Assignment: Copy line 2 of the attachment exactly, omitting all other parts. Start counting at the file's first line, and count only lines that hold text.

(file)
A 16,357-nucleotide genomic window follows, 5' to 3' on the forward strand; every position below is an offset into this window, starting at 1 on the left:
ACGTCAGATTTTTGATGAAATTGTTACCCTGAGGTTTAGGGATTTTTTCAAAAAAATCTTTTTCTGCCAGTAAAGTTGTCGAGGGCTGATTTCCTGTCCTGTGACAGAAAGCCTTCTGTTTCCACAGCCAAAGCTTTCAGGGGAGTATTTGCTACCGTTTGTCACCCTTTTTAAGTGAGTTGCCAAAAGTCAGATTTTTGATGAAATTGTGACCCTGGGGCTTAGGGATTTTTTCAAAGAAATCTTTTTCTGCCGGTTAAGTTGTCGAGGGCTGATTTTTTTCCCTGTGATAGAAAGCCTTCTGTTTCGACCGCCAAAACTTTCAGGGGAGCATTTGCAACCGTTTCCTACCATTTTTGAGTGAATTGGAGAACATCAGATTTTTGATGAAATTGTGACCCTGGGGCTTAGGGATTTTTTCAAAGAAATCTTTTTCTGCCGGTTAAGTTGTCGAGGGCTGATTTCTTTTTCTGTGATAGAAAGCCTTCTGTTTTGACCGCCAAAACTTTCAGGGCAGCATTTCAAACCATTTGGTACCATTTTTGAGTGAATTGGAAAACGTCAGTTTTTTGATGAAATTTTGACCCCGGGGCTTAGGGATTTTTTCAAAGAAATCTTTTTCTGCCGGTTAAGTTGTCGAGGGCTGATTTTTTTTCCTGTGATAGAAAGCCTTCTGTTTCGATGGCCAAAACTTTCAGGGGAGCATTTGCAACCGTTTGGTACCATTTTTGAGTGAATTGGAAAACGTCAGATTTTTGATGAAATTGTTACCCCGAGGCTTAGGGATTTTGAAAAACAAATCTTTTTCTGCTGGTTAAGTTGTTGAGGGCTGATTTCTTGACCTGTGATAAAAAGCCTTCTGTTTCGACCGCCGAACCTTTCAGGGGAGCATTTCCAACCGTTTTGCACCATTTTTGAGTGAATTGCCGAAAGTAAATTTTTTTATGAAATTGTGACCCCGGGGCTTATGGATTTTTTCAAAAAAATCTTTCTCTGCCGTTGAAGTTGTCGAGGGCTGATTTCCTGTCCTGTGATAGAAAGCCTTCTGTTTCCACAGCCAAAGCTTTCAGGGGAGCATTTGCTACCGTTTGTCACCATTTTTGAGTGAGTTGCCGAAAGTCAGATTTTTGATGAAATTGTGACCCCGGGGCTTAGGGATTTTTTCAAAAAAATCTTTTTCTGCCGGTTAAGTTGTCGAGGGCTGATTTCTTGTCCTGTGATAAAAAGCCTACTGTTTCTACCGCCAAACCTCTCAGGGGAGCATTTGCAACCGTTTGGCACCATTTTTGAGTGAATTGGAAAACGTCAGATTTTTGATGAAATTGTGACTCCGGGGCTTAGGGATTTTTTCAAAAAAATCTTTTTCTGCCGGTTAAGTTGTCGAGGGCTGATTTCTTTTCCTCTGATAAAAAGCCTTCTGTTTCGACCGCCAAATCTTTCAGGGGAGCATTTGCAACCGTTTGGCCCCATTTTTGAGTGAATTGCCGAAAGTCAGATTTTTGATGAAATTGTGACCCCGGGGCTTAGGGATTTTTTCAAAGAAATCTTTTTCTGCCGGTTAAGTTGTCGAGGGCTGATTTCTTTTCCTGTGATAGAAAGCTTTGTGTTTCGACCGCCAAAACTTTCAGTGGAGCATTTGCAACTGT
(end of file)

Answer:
ACGTCAGATTTTTGATGAAATTGTTACCCTGAGGTTTAGGGATTTTTTCAAAAAAATCTTTTTCTGCCAGTAAAGTTGTCGAGGGCTGATTTCCTGTCCTGTGACAGAAAGCCTTCTGTTTCCACAGCCAAAGCTTTCAGGGGAGTATTTGCTACCGTTTGTCACCCTTTTTAAGTGAGTTGCCAAAAGTCAGATTTTTGATGAAATTGTGACCCTGGGGCTTAGGGATTTTTTCAAAGAAATCTTTTTCTGCCGGTTAAGTTGTCGAGGGCTGATTTTTTTCCCTGTGATAGAAAGCCTTCTGTTTCGACCGCCAAAACTTTCAGGGGAGCATTTGCAACCGTTTCCTACCATTTTTGAGTGAATTGGAGAACATCAGATTTTTGATGAAATTGTGACCCTGGGGCTTAGGGATTTTTTCAAAGAAATCTTTTTCTGCCGGTTAAGTTGTCGAGGGCTGATTTCTTTTTCTGTGATAGAAAGCCTTCTGTTTTGACCGCCAAAACTTTCAGGGCAGCATTTCAAACCATTTGGTACCATTTTTGAGTGAATTGGAAAACGTCAGTTTTTTGATGAAATTTTGACCCCGGGGCTTAGGGATTTTTTCAAAGAAATCTTTTTCTGCCGGTTAAGTTGTCGAGGGCTGATTTTTTTTCCTGTGATAGAAAGCCTTCTGTTTCGATGGCCAAAACTTTCAGGGGAGCATTTGCAACCGTTTGGTACCATTTTTGAGTGAATTGGAAAACGTCAGATTTTTGATGAAATTGTTACCCCGAGGCTTAGGGATTTTGAAAAACAAATCTTTTTCTGCTGGTTAAGTTGTTGAGGGCTGATTTCTTGACCTGTGATAAAAAGCCTTCTGTTTCGACCGCCGAACCTTTCAGGGGAGCATTTCCAACCGTTTTGCACCATTTTTGAGTGAATTGCCGAAAGTAAATTTTTTTATGAAATTGTGACCCCGGGGCTTATGGATTTTTTCAAAAAAATCTTTCTCTGCCGTTGAAGTTGTCGAGGGCTGATTTCCTGTCCTGTGATAGAAAGCCTTCTGTTTCCACAGCCAAAGCTTTCAGGGGAGCATTTGCTACCGTTTGTCACCATTTTTGAGTGAGTTGCCGAAAGTCAGATTTTTGATGAAATTGTGACCCCGGGGCTTAGGGATTTTTTCAAAAAAATCTTTTTCTGCCGGTTAAGTTGTCGAGGGCTGATTTCTTGTCCTGTGATAAAAAGCCTACTGTTTCTACCGCCAAACCTCTCAGGGGAGCATTTGCAACCGTTTGGCACCATTTTTGAGTGAATTGGAAAACGTCAGATTTTTGATGAAATTGTGACTCCGGGGCTTAGGGATTTTTTCAAAAAAATCTTTTTCTGCCGGTTAAGTTGTCGAGGGCTGATTTCTTTTCCTCTGATAAAAAGCCTTCTGTTTCGACCGCCAAATCTTTCAGGGGAGCATTTGCAACCGTTTGGCCCCATTTTTGAGTGAATTGCCGAAAGTCAGATTTTTGATGAAATTGTGACCCCGGGGCTTAGGGATTTTTTCAAAGAAATCTTTTTCTGCCGGTTAAGTTGTCGAGGGCTGATTTCTTTTCCTGTGATAGAAAGCTTTGTGTTTCGACCGCCAAAACTTTCAGTGGAGCATTTGCAACTGT